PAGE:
The sole reason for me giving Conan the Barbarian two stars is due to the visuals. However, good special effects don't make a good movie, although it's pretty much the only element I enjoyed in this flick. The battle sequences are unoriginal, but they're filmed well and look great on screen. The CGI sticks out like a sore thumb, but it works. This is a brutal movie that uses fast editing, which censors quite a bit of the bloodshed during the battle scenes. The true show-stopper is the audio. Conan the Barbarian may be a dud, but the audio mix is absolutely superb one every level. The ridiculous dialogue is always easy to hear, even with the aggressive and extreme amounts of bass. The surround channels are in use even during the quieter scenes presenting great detail. The visual department is the whole reason many viewers will even give this a shot.
I would enjoy seeing a well-made revenge film from Hollywood, but Conan the Barbarian certainly isn't it. Not only does it fall flat, but every cliché every used in this genre is present. There's nothing new brought to the table here. For male audiences looking for a movie to switch off the brain to, this shouldn't be it. There are plenty of other more impressive mindless action flicks that far surpass this one. Conan the Barbarian is for those interested in some special effects and an outstanding audio track, don't expect anything else from this movie.
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Summoned from the frontline to Saddam Hussein's palace, Iraqi army lieutenant Latif Yahia is thrust into the highest portion of the "royal family" when he's ordered to become the body double to Saddam's son, Uday Hussein. He's a reckless, sadistic party-boy with a rabid hunger for sex and brutality. With his and his fame's lives at stake, Latif must surrender his former self forever as he learns to walk, talk, and act like Uday. The plot itself is interesting and kept my attention from start to finish. Unfortunately, the script is hit and miss. The dialogue is decent, but the focus was placed in the wrong area. Uday isn't a very interesting character, as his actions become repetitive and quite predictable. Latif is a much more intriguing character. A large portion of the film shows Uday's evil actions and attempt to control Latif under his power. However, it would have been more engrossing to see more of Latif's character instead of him portraying Uday. Even so, The Devil's Double still manages to keep the pace moving as there's always something occurring.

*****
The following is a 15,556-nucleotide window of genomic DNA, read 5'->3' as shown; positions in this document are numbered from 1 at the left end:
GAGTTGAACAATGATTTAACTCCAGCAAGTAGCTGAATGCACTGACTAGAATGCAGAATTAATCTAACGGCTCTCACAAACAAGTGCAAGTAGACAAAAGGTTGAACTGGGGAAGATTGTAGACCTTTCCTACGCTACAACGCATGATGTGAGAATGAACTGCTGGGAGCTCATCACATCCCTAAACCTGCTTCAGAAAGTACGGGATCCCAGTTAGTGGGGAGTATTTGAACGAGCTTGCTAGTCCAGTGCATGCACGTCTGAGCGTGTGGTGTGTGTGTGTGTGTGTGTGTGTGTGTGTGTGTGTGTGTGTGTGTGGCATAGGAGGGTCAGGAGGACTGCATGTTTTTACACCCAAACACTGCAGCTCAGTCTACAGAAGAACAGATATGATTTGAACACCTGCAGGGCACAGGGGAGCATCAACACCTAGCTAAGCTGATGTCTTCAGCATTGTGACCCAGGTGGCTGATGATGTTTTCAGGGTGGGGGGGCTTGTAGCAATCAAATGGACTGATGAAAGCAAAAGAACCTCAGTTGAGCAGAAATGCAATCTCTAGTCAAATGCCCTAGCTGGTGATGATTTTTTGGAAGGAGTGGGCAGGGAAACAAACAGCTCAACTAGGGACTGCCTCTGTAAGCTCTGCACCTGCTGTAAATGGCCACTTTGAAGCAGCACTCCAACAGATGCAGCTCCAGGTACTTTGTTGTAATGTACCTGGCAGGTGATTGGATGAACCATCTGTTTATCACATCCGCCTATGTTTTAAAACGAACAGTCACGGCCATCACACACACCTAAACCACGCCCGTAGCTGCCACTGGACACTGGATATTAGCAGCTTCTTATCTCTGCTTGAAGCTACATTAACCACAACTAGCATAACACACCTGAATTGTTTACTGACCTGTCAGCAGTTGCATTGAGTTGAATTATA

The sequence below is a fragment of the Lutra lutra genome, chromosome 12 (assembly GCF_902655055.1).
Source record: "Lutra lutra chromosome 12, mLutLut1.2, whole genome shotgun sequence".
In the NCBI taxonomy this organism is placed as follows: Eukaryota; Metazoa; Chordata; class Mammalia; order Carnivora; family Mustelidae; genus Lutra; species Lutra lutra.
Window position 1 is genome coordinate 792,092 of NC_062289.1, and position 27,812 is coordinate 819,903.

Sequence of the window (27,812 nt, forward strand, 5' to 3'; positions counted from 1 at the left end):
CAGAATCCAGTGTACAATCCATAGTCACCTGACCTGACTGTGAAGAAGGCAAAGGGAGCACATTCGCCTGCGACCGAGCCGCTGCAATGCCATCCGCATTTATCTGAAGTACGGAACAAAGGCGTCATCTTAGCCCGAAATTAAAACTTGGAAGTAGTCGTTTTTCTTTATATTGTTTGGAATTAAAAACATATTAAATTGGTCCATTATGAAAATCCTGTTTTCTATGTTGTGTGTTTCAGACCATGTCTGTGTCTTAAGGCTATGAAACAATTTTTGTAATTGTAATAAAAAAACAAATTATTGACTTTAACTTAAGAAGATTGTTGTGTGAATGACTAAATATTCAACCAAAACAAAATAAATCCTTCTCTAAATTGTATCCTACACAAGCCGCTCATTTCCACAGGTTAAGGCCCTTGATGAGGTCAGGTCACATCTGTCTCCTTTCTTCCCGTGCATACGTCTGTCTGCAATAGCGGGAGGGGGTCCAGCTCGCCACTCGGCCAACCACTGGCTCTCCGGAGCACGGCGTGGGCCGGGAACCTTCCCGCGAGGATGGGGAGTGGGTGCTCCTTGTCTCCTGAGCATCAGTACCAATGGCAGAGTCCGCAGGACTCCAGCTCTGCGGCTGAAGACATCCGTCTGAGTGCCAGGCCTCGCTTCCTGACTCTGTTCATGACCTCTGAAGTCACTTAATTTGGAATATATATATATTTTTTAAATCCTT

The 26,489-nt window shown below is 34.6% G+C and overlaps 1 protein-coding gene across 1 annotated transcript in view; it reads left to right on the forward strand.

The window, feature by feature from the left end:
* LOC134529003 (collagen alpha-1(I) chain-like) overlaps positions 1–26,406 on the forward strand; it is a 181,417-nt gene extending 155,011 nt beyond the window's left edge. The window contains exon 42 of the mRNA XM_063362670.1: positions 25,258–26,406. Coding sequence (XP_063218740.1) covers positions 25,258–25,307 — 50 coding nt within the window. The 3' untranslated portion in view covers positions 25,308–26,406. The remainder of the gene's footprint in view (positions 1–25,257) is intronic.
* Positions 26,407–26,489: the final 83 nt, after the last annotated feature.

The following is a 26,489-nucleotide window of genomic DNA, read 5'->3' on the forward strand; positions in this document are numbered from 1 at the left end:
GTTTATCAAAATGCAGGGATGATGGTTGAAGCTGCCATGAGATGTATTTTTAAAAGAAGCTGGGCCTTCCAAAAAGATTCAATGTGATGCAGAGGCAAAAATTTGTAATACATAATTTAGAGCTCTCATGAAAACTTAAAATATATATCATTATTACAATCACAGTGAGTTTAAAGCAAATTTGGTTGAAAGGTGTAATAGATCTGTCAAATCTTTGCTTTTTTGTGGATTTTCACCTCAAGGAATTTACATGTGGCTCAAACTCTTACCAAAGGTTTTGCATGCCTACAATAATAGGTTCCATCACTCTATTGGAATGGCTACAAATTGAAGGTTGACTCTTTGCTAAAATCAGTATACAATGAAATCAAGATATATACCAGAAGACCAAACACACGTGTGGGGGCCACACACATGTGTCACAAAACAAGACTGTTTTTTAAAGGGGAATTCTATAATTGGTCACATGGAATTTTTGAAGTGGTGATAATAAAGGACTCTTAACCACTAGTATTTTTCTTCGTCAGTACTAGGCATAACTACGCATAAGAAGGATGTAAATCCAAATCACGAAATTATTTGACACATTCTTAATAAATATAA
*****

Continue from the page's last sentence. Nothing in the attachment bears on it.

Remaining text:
There are three characters that this film primarily centers around, but only two actors. Dominic Cooper is absolutely phenomenal performing as both day Hussein and Latif Yahia. Even though these characters are opposites in every way imaginable, Cooper is able to truly capture both of them. The Academy should certainly recognize his performances by rewarding him with an Oscar nomination. Not only is he believable, but he delivers stunning dynamics through the range of many emotions. The rest of the cast, including Ludivine Sagnier, are decent as well. Dominic Cooper certainly steals the show and puts on two great performances.
Director Lee Tamahori takes advantage of utilizing the visuals to aid in telling the story. The style is extremely gritty, which describes the content. This isn't a tame film as it's full of brutality and sex. The violence is graphic and is shown as is, there isn't any sugar-coating. The camera work is good, as well. The audio is excellent. The dialogue is never difficult to hear and is always loud and clear. The surround channels are constantly active, but always sounds accurate and doesn't come across as gimmicky. Bass comes alive multiple times during The Devil's Double.
Once the Academy Award nominations are announced, I wouldn't be surprised to see Dominic Cooper receive an Oscar nomination. He is superb from start to finish as both characters. However, the film certainly has issues, primarily in the screenwriting department. The nonstop violence may be too much for some audiences, but it's worthwhile for those who can stomach the brutality and sexual content. The Devil's Double could have been much better, but it still is well worth watching for mature audiences.